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Characterization and expression of SabA and BabA genes in Helicobacter pylori under varying pH
Korean J. Microbiol. 2021;57(2):83-90
Published online June 30, 2021
© 2021 The Microbiological Society of Korea.

Hamzah Abdulrahman Salman1*, Eman Mobder Nayif1, and Anmar Hameed Bloh2

1Department of Medical Laboratory Techniques, College of Medical Sciences Techniques, The University of Mashreq, Baghdad 10023, Iraq
2Department of Radiology and Sonography Techniques, Al-Rafidain University College, Baghdad 10014, Iraq
Correspondence to: E-mail: hamzah.abdulrahman@uom.edu.iq; Tel.: +964-7732914480
Received March 2, 2021; Revised May 23, 2021; Accepted June 2, 2021.
Abstract
Helicobacter pylori is a potential cause for peptic ulcers which can make persistent chronic infection. Helicobacter pylori produce urease at low pH to neutralize the acidic environment to colonize the gastric mucosa. This investigation aimed to characterize H. pylori based on urease, adherence, motility, and biofilm activity and to determine the gene expression of SabA and BabA by real-time qRT-PCR. The reference culture H. pylori ATCC 49503 was employed in the current study. The characterization of H. pylori, such as biofilm, urease, adherence, and motility assays, was determined in acidic environments with the supplement of urea substrate. Real-time qRT-PCR was executed to find the possible explanation for the colonization by the genes actin, SabA, and BabA. The study indicated that urea substrate is important in biofilm activity, adherence, motility, and urease of H. pylori. Helicobacter pylori ATCC 49503 showed enhanced activity at pH 2.5 only when supplemented with urea substrate. Real-time qRT-PCR confirmed the positive and significant expression of the SabA and BabA genes in an acidic environment and its cooperative role in biofilm and the motility of H. pylori. The results propose that urease within H. pylori is necessary to neutralize the acidic niche and colonize effectively within the mucosal layers of the stomach. Additionally, the colonization and adaptability of H. pylori in the in vitro were dependant on urease and pH. Further studies are proposed to understand the colonization of clinical strains of H. pylori.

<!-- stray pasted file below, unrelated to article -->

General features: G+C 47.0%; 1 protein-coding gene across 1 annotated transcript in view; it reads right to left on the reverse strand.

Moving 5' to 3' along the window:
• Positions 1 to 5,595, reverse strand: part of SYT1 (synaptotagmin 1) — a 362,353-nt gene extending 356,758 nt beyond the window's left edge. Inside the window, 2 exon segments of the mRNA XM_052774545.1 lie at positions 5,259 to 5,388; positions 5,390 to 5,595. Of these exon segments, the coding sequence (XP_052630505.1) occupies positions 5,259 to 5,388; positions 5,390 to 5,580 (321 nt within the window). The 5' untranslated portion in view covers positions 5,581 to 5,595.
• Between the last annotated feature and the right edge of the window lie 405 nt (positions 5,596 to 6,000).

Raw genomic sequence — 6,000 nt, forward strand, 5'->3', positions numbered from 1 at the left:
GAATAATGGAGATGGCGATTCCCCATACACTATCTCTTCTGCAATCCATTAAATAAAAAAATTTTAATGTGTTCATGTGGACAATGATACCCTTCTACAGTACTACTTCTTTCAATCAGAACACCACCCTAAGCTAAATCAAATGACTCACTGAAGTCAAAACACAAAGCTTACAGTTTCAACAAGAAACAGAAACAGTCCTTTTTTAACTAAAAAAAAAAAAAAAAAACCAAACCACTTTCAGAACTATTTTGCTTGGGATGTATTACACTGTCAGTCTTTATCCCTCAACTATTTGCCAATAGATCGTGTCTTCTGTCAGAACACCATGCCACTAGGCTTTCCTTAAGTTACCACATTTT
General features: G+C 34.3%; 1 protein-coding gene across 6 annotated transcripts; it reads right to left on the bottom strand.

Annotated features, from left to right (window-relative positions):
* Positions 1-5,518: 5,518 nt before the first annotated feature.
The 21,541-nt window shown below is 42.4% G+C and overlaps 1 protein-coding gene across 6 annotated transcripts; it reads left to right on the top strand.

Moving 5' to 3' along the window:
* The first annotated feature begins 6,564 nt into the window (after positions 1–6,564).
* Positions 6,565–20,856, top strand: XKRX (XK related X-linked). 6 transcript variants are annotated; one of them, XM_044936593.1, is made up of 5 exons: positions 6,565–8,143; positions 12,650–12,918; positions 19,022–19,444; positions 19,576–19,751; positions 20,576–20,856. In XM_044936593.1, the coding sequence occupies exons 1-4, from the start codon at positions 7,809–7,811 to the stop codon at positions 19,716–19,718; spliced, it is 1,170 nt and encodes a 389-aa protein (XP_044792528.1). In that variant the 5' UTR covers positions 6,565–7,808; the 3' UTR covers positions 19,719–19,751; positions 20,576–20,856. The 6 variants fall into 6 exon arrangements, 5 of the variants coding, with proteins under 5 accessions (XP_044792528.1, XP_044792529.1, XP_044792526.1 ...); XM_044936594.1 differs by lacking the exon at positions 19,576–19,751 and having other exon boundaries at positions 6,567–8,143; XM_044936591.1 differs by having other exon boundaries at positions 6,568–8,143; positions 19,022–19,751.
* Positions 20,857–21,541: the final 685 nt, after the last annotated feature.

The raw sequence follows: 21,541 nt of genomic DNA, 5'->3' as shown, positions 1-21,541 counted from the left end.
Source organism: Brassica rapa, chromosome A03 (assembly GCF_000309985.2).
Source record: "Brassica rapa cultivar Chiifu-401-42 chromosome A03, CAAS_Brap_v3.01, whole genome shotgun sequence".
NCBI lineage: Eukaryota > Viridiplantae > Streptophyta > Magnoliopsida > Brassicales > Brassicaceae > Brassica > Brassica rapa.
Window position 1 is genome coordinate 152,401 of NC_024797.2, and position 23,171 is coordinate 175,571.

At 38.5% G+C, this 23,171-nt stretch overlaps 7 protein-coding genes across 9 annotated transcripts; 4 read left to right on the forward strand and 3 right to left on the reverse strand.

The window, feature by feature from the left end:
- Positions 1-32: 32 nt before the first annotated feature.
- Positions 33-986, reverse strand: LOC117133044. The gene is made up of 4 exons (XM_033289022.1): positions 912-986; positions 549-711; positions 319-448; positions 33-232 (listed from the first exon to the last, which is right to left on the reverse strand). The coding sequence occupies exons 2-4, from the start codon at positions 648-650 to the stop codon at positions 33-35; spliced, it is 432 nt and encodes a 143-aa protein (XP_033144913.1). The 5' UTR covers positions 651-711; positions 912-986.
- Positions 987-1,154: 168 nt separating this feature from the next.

Keywords : BabA, H. pylori, SabA, gene expression, real-time qRT-PCR, urease activity
Body

Helicobacter pylori is considered the first known human infectious carcinogenic bacteria to inhabit the stomach of more than half of the world’s residents (Kusters et al., 2006). It is also considered among the most prevalent human microbe. Unless treated, H. pylori infection lasts lifelong and plays a crucial role in the etiology of many digestive ailments such as asymptomatic gastritis, gastric adenocarcinoma, and lymphomas (Hooi et al., 2017; Melese et al., 2019; Wang et al., 2019). Helicobacter pylori is spiral Gram-negative bacteria that live within the gastrointestinal tract by liberating urease to adapt itself to the harsh acidic environment (Kusters et al., 2006). Even within a pH 2.5, H. pylori could persist as urea converted into ammonia by urease which neutralizes the gastric acid (Kusters et al., 2006). Once infected into the mucosal layers, H. pylori causes gastric-related ailments (Dunn et al., 1997).

The spread of H. pylori is not yet clear; nevertheless, fecal-oral or oral-oral routes are the most suggested method of transmission (Bui et al., 2016; Mamishi et al., 2016). Due to the socioeconomic status of individuals, H. pylori is more ubiquitous in people living in developing countries (Ozbey and Hanafiah, 2017). Disease and symptoms are due to complex interactions between the host and the pathogen (Singer, 2010).